And there have been any number of immersive installations from the cheeky Swiss video star Pipilotti Rist (one I recall from a press preview at MoMA years ago featured snorting pigs racing around the walls of the open second-floor gallery as visitors lounged on comfy floor cushions). And don’t at least two of the masterworks of Land Art count as immersive? Namely, James Turrell’s Roden Crater and Walter De Maria’s Lightning Field?
On a more populist front, Meow Wolf in Santa Fe has been offering its psychedelic “House of Eternal Return,” billed as “more than 70 rooms of interactive art [that] takes participants on a macrocosmic adventure of seemingly endless possibilities.” When I visited after it first opened in 2015, my impression was of a bunch of MFA students using any means at their disposal to illustrate a script rejected by “The Twilight Zone.” But it was a roaring success, and even though Covid-19 ruled out visitors and laid off some 200 employees, the company is barreling ahead with a $158 million investment, expanding its footprint with new locations in Phoenix, Washington DC, Denver, and Las Vegas.
There have also been “immersive” shows dedicated to Salvador Dalí, Picasso, and the terra cotta army of the First Emperor of China. Some of these, especially the shows dedicated to van Gogh, include music (Don McLean’s “Vincent,” of course, but also period pieces by Ravel, Debussy, and Satie) and “aromas of cypress, cedar, sandalwood and nutmeg with hints of lemon and vetiver to transport people to orchards, gardens and fields,” reports The New York Times. The producer of one such extravaganza says part of the intention is to “go into van Gogh’s mind to show us what flashed before his eyes before he passed away.”
Whatever the subject, whoever the artist, the trend is toward ever more special effects As Brown pointed out in 2018, “Throughout the last decade, museums and galleries have been leaning into such experiential programming, and viewers have become conditioned to expect them. Touching artworks, putting on headsets, lounging on furniture—anything beyond simply standing and looking has become a staple of museum programming.” It’s all in the name of “softening the white cube.”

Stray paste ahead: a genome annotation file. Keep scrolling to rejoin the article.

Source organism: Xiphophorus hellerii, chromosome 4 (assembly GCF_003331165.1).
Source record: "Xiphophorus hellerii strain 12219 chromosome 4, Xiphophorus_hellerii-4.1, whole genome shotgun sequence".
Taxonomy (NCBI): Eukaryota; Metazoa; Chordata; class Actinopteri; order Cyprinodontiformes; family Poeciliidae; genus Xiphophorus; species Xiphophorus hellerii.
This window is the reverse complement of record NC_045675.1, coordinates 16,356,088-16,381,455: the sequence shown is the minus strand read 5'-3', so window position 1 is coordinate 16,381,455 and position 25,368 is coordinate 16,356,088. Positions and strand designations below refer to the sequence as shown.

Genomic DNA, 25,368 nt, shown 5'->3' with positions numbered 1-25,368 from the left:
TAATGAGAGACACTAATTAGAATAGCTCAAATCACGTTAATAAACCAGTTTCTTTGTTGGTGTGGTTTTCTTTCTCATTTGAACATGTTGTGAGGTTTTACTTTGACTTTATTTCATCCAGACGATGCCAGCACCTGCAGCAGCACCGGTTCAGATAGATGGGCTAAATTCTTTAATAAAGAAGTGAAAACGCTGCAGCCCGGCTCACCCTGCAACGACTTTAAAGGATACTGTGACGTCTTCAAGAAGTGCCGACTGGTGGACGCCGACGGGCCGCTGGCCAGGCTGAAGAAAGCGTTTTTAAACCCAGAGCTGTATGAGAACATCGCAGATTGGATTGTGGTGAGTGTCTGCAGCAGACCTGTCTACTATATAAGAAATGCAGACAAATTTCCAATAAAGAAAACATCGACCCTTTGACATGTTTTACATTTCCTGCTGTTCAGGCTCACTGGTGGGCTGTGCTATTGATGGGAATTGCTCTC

All of these spectacles raise the question: What is an experience of a work of art supposed to be about? I am of the generation that was first introduced to masterpieces in galleries and museums and taught to quietly commune one on one and from an appropriate distance. Of course, things got a little crazier as time went on, blockbusters pulled in the crowds, and selfies rather than aesthetic uplift became the goal.
Not many critics have yet weighed in on immersive van Gogh, and most I know don’t seem in any hurry to book a ticket at a price of up to $65 a head. Tony Bravo, an arts and culture reporter for The San Francisco Chronicle, calls it “show business with an art pedigree” and claims that “the experience’s intensity may be the jolt we collectively need coming out of our forced hibernation.” Really?
I find myself far more envious of a night security guard at the Isabella Stewart Gardner Museum in Boston, who spent long hours with Vermeer’s painting The Concert before it was stolen in 1990. “That was one of my favorite pieces to study,” she told the filmmakers of the recent Netflix documentary This Is a Robbery. “To just be there. It was almost like you could talk to it.” She was nearly in tears. I could relate. It seems to me a far greater privilege to commune privately with Vermeer’s quiet harmonies than to be strafed by Vincent’s irises, no matter how nice they smell.